“Your reshut,” Rav Ahron replied. “If it’s your property then I need your permission to destroy it. Otherwise it would be gezelah on my part.”
The young man (who would rather not be identified) is today a respected lay leader in his local Orthodox community.
July 1975, Camp NCSY, Big Bear, California: Dozens of NCSYers were waiting in line to have an opportunity to meet privately with the rosh yeshivah. Twin boys from a non-observant home shared with him the details of their struggle to keep Shabbat in a fiercely hostile environment. Rav Ahron began to cry. “I wish I had your strength,” he told these twelve-year-old NCSY public schoolers. “I wish I had your courage. May Hashem help you change your parents’ attitude toward your shemirat Shabbat.”
October 2001, Ramat Beit Shemesh, Israel: Rabbi Chaim Soloveichik was sitting shivah for his father, Rav Ahron, in his home. His son’s rebbe came to pay a shivah call and mentioned that, a quarter of a century earlier, he was one of the twins in Camp NCSY who had brought tears to Rav Ahron’s eyes. Both are now rabbanim in Israel. Their parents are Sabbath observers. Rabbi Chaim cried.
June 1985, Chicago: Five hundred teenagers cheered and sang as Rav Ahron and his rebbetzin slowly made their way across the hall at NCSY’s National Convention banquet. It was one of the rosh yeshivah’s first public appearances since his massive stroke two years earlier. He struggled to walk with the aid of a walker; every step was seared with pain. It took him fifteen minutes to get from the door to the dais, but no one cared—Rav Ahron was back! He spoke for forty minutes. The lines and creases left his face; the painful steps were forgotten. He was with his NCSYers, and he was teaching them Torah.
Rav Ahron told us that every Friday night we quote the pasuk “Asher barah Elokim la’asot,” and explained that “a perfect God deigned to create an imperfect world, and dared to create an imperfect creature, and gave that creature—you and me, Jew and non-Jew—the daunting task of perfecting his imperfect world.”
Rav Ahron slowly made his way out of the hall. Every step seemed to take forever. The teens were singing and dancing in his honor. Tears were flowing. A public school girl approached the rosh yeshivah and shyly handed the rebbetzin a note:
“Rabbi,” she wrote, “I did not understand most of what you said, but I will always remember that you were here tonight—with all of us.”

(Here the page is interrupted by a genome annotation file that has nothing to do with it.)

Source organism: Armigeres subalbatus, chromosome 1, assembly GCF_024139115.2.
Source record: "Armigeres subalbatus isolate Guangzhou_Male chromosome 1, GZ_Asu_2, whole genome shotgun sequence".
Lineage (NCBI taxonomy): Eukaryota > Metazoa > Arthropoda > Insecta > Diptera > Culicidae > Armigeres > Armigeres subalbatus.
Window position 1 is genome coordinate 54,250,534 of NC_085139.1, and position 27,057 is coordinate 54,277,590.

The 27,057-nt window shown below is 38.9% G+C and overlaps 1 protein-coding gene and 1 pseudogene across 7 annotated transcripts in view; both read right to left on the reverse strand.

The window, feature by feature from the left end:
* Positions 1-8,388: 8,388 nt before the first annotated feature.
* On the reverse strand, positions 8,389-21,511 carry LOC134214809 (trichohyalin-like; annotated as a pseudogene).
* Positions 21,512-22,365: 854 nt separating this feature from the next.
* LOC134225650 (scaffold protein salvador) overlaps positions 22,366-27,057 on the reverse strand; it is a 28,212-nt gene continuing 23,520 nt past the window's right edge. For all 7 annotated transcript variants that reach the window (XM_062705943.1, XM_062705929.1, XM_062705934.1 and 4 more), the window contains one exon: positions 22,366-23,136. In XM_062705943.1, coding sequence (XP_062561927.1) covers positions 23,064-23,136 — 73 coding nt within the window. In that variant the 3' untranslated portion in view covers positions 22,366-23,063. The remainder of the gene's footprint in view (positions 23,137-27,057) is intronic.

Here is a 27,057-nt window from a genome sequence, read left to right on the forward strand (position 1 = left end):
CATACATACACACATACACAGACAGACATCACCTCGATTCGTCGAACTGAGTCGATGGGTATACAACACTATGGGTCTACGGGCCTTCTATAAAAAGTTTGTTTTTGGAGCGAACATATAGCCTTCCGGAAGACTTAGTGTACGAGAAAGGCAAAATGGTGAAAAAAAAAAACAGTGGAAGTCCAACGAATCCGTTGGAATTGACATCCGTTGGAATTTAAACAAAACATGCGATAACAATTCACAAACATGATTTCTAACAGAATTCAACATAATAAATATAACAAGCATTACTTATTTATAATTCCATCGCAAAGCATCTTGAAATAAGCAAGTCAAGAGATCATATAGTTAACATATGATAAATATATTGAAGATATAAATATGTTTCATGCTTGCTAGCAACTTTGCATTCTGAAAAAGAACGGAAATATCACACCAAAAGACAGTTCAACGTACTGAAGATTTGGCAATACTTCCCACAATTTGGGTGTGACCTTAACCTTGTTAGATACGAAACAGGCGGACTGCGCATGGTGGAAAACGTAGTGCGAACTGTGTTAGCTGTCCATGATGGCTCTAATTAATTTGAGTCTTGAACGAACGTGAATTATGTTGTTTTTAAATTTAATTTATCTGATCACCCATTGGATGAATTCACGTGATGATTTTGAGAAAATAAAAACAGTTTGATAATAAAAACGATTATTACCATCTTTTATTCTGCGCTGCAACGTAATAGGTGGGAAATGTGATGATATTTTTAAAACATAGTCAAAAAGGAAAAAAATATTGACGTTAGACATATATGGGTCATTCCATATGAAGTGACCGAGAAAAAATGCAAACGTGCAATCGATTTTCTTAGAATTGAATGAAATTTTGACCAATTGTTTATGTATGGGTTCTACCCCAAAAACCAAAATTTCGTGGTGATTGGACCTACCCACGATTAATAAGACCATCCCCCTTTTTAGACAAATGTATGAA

July 1989, Old City, Jerusalem: Rav Ahron met with the teenagers on NCSY’s Michlelet program, as he met with the members of many NCSY summer programs during his visits to Israel. A young woman from a small town in Maryland spoke to him about the problems she was facing in public school. Rav Ahron urged her to transfer to a yeshivah high school. “Rabbi,” she blurted out, “I’m going into my senior year; it’s just not possible.” The group left. Rav Ahron called a talmid whose wife was involved in NCSY and asked the couple to follow up. He called them twice more that week. An NCSY regional director was called. A month later, the girl who said she could not leave public school was enrolled in a yeshivah.
November 1995, New York City: It was the Wednesday night after the assassination of Israeli Prime Minister Yitzhak Rabin. Rav Ahron had asked to meet with the members of Ben Zakkai to discuss the tragedy. He was deeply pained. It was his only public remarks on the subject. He reminded us that the Torah is compared to the sneh, the Burning Bush, because “fire gives heat, light and devours fuel, but the light of Torah must only give warmth and light, love and hope; it must never be used to destroy or kill. This is not Torah; it is a perversion of Torah.”
Rav Ahron met with NCSY and Ben Zakkai groups dozens of times during his decades as a rosh yeshivah. His brother, Rabbi Joseph B. Soloveitchik, once declared: “Ahron is the conscience of our family.” He was, and remains, the conscience of our extended family, NCSY and Ben Zakkai.
Dr. David Luchins, a talmid of Rav Ahron, is a senior vice president of the Orthodox Union and founding dean of Touro College’s Lander College for Women.
- Hilchot Yesodei Torah 5:1, 2.